Matchmaker saved 100 dogs in last year

June 20, 2014 at 8:51 am  | Mobile Reader | Pring this storyPrint 

Kendra Lemoine reaches out to the community to get dogs placed in homes instead of waiting for potential owners to come into the shelter.
Kendra Lemoine reaches out to the community to get dogs placed in homes instead of waiting for potential owners to come into the shelter.
In the ongoing effort to keep unwanted pets from being euthanized, one Luling resident has saved more than 100 dogs in the past year.

For 25-year-old Kendra Lemoine, entering into a daily effort to help save shelter animals is just the latest chapter in her story that began nearly two decades ago when she nurtured her first animal back to health.

“I was five or six years old. My dad found a raccoon that had been abandoned by its mother and I bottle-fed and raised him,” she said.

As an outdoorsman, Lemoine said her father was largely behind her passion for caring for animals in need.

“It was important to him that you hunt, but you also respect your environment. You eat what you hunt, you don’t do it for sport,” she said. “It is important to take care of the environment.”

As she grew up, the different kinds of animals she nursed back to health came to include a litter of minks, two deer and a litter of squirrels that were blown out of a tree during Hurricane Katrina.

Lemoine is a relative newcomer to St. Charles Parish, but in her short time here she has devoted off hours from her job as a saleswoman at Bryant United Air Conditioning to caring for and finding new homes for the parish’s unwanted pet population.

Lemoine’s relationship with the St. Charles Parish Animal Shelter began shortly after she moved to St. Charles Parish last year. After settling in, she alerted the shelter to her aunt’s non-profit organization that focuses solely on placing unwanted Great Danes in new homes.

What began as a simple conversation about finding Great Danes a home has blossomed into a partnership that has resulted in the placement of more than 100 dogs in homes throughout the region.

“My partnership with the shelter started when a Doberman came in with a heartworm problem and (the shelter) needed someone to help raise money for heartworm treatment. I contacted the owner of Lil’ Leslies and she raffled off a barbeque pit and we were able to place the dog in a home,” Lemoine said.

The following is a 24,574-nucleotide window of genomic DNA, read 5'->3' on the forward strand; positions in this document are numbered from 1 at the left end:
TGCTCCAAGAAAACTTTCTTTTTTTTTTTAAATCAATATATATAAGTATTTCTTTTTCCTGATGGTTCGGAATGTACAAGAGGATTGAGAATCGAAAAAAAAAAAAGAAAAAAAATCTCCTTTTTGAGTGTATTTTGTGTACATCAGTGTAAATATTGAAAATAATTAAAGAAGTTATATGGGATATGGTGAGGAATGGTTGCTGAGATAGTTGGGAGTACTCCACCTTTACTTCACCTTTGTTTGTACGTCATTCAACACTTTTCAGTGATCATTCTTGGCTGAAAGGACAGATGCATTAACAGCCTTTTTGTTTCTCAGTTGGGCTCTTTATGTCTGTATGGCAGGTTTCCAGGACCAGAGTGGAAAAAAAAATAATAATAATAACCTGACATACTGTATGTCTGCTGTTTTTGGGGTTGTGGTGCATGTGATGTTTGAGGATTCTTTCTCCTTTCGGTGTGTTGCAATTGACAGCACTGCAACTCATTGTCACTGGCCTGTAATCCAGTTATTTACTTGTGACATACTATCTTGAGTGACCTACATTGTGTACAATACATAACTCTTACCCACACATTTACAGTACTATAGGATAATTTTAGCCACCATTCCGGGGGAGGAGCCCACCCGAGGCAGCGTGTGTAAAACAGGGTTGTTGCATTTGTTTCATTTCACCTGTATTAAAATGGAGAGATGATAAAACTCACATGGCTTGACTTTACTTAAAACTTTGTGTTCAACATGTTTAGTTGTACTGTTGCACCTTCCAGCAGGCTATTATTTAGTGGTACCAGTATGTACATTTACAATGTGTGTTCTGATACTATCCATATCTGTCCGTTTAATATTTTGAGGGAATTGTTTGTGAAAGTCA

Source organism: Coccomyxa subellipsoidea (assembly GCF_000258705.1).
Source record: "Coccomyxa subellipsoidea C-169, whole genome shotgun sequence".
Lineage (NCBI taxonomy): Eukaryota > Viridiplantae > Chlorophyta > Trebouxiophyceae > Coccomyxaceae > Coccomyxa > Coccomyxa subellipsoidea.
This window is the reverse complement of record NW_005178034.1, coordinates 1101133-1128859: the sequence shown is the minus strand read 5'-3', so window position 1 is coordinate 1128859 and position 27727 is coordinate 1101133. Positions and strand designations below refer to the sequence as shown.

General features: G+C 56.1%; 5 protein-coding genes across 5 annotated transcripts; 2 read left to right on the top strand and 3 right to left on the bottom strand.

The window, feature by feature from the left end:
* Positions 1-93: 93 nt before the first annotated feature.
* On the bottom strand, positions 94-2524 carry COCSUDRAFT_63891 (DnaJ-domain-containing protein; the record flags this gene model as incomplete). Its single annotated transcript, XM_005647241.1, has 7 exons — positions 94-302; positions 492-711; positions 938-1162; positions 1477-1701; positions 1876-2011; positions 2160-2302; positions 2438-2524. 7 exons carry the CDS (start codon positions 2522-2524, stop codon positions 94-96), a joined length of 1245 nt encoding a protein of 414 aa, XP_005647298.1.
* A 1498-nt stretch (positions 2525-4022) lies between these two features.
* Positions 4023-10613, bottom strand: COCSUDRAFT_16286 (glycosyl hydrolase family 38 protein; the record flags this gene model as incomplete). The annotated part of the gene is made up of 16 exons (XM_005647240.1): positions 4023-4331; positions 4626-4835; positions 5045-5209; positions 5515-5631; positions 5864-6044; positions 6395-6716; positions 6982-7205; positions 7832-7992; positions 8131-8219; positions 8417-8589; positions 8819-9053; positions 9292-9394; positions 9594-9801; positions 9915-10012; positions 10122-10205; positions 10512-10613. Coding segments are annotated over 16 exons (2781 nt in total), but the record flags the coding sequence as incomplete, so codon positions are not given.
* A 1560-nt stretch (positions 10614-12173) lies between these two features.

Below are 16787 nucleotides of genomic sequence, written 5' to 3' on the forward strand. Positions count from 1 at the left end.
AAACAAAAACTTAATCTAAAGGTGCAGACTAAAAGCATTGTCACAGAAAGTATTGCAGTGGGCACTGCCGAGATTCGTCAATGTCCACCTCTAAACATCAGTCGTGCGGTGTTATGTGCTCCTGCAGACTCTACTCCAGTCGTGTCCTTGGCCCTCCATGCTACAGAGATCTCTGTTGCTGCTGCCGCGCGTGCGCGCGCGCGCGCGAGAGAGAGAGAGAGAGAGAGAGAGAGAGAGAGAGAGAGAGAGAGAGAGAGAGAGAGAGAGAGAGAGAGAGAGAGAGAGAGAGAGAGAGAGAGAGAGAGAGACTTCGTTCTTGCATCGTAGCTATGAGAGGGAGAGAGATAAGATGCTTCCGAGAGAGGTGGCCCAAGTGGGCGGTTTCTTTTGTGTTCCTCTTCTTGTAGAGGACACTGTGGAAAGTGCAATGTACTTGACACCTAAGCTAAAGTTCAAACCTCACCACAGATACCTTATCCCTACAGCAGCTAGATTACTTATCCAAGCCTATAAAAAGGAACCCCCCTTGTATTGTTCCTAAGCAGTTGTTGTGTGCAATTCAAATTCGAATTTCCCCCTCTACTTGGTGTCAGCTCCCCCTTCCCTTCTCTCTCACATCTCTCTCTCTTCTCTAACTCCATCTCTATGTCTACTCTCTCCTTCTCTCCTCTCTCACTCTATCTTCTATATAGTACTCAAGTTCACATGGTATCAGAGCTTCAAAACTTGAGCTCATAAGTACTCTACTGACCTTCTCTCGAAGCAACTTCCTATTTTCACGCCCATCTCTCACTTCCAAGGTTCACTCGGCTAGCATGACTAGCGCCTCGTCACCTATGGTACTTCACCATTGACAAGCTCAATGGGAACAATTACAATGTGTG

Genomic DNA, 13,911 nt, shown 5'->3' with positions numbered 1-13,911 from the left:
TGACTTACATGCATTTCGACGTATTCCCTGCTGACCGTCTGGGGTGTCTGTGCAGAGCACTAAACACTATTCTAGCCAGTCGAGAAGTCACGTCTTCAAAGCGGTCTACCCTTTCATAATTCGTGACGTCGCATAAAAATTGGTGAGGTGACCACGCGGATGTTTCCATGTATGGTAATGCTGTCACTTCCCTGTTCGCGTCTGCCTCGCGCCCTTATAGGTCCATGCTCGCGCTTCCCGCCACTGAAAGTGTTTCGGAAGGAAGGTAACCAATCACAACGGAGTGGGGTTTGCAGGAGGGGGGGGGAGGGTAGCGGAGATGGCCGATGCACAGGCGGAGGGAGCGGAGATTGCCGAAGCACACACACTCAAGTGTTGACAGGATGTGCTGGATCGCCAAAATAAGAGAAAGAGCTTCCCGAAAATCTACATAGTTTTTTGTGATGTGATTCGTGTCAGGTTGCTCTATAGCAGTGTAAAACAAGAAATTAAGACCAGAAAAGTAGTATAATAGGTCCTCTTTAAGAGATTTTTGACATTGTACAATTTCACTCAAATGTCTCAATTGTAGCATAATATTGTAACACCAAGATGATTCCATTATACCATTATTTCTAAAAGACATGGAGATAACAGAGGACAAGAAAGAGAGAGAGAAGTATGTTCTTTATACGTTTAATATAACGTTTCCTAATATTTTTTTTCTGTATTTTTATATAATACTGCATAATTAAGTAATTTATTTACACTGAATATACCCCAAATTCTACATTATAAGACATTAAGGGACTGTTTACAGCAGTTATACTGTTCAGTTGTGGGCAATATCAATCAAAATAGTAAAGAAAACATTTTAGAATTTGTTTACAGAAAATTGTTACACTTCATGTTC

Since then, Lemoine’s relationship with the shelter has grown. One of the most successful things she has done is reach out to the community to place dogs rather than waiting for potential owners to come into the shelter.

“I started going up every other Saturday and getting pictures of dogs that needed to be rescued and posting them on Craigslist,” she said. “I was able to process these applications without having the girls (at the shelter) waste their time on bad applicants.”

Lemoine said a lot of her success is due to the fact that she has learned how to properly pair dogs with owners who will not return them.

“If a pet is sick or needs care, I bring the animal to my home and make sure they are treated for heartworms. Once I get them back to health I train them,” she said. “It’s good, you can learn the personality of the dog and what home they would be good for. It is kind of like eHarmony for dogs and dog owners.”

For her next project, Lemoine would like to help create a literacy program, similar to ones already in place in other parts of the country, that would pair children who are struggling to read with shelter dogs who need attention.

“I would like to see a program where children at Lakewood or A.A. Songy can come to the shelter and a dog can come and they can read to the animals. Children feel comfortable reading to the dog because they don’t feel like they are being judged by the dog. The dog gets out of the cage and gets some socialization and maybe that dog can go home with that child,” she said.  

Lemoine said although she feels that helping the parish’s unwanted pet population is a rewarding venture, she would rather see dogs not end up in the shelter to begin with. She advocates for a breeder’s fee to be levied against dog owners who do not have their dogs spayed or neutered.

“It’s important because people are continually breeding. There are 1,001 reasons people want to breed that are not good at all. People, like myself and women at the shelter, fight for hours and days trying to keep these animals from being euthanized and our state is spending thousands of dollars that could go towards something else,” she said.  

For those who would also like to help out at the St. Charles Parish Animal Shelter, there are plenty of opportunities to do so. To find out more call (985) 783-5010.

View other articles written Kyle Barnett

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